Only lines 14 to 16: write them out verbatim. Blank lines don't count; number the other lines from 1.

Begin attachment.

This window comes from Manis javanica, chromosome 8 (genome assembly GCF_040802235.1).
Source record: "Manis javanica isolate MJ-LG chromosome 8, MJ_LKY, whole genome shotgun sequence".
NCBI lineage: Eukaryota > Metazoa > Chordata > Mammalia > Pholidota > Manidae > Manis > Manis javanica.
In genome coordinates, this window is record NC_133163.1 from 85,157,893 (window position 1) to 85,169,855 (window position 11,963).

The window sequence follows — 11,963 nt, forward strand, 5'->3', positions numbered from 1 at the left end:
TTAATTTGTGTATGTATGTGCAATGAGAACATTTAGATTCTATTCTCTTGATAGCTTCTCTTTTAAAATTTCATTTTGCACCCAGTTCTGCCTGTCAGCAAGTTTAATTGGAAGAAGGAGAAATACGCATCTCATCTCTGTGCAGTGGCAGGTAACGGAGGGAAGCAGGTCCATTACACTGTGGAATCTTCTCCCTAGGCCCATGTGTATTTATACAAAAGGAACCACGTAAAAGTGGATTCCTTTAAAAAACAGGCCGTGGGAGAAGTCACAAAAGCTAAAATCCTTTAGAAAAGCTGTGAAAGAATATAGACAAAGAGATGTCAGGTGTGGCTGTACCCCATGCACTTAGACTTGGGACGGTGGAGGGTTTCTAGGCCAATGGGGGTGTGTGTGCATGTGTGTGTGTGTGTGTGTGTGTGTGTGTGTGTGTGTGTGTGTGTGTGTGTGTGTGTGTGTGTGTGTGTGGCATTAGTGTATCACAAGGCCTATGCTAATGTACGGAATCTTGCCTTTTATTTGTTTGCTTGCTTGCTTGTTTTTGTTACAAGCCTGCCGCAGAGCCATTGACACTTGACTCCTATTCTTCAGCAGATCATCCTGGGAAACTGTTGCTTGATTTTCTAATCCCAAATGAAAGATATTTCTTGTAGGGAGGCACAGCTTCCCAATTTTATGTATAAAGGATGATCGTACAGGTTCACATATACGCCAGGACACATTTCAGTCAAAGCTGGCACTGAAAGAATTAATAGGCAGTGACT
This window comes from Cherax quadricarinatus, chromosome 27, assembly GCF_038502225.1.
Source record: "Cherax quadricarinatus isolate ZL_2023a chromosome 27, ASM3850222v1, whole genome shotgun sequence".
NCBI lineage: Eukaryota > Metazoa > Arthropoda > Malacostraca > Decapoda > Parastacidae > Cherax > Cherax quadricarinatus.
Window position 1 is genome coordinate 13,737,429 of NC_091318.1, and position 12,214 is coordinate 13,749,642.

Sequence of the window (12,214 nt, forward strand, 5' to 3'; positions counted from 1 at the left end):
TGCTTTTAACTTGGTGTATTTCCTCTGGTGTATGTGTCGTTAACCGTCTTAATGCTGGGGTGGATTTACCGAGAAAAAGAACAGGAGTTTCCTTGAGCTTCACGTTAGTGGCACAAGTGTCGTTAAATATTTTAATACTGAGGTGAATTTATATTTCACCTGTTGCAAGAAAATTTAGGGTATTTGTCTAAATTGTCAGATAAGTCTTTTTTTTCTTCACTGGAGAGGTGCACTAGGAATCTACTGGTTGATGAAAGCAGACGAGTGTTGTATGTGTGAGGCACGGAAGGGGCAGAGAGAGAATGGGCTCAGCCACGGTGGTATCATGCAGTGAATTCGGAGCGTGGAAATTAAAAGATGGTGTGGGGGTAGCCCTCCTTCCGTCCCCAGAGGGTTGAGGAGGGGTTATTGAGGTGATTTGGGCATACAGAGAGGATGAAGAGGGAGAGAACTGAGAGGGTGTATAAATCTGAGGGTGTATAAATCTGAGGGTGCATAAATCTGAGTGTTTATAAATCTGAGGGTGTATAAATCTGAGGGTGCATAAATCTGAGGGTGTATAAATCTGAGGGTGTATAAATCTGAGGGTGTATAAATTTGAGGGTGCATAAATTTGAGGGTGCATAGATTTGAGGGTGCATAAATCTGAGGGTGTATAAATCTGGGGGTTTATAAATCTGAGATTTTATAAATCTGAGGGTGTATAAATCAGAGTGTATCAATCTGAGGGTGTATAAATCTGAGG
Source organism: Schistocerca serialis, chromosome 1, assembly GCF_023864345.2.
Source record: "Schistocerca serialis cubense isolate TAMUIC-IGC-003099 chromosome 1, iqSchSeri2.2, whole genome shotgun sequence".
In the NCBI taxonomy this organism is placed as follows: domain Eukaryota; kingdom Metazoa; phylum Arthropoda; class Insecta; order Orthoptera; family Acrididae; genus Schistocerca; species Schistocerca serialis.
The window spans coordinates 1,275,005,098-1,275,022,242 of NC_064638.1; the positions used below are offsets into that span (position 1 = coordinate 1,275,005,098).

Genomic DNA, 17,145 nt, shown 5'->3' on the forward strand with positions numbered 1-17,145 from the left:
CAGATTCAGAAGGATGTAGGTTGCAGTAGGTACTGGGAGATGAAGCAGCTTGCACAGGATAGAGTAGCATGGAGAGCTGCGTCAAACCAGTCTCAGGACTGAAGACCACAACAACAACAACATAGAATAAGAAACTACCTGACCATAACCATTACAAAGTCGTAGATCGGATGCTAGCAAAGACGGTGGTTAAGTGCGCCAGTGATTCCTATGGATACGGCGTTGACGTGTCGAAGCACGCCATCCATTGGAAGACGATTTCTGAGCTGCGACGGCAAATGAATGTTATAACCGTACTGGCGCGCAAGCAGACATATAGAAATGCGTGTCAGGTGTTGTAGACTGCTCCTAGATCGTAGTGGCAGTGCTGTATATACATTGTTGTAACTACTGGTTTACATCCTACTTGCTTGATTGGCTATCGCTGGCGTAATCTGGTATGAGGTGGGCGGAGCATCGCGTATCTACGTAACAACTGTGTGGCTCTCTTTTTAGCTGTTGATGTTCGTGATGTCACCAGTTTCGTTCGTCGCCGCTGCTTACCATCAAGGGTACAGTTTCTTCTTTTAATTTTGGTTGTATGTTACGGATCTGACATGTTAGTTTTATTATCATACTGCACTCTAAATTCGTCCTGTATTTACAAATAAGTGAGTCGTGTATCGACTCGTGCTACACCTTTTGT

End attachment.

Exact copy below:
Source record: "Schistocerca serialis cubense isolate TAMUIC-IGC-003099 chromosome 1, iqSchSeri2.2, whole genome shotgun sequence".
In the NCBI taxonomy this organism is placed as follows: domain Eukaryota; kingdom Metazoa; phylum Arthropoda; class Insecta; order Orthoptera; family Acrididae; genus Schistocerca; species Schistocerca serialis.
The window spans coordinates 1,275,005,098-1,275,022,242 of NC_064638.1; the positions used below are offsets into that span (position 1 = coordinate 1,275,005,098).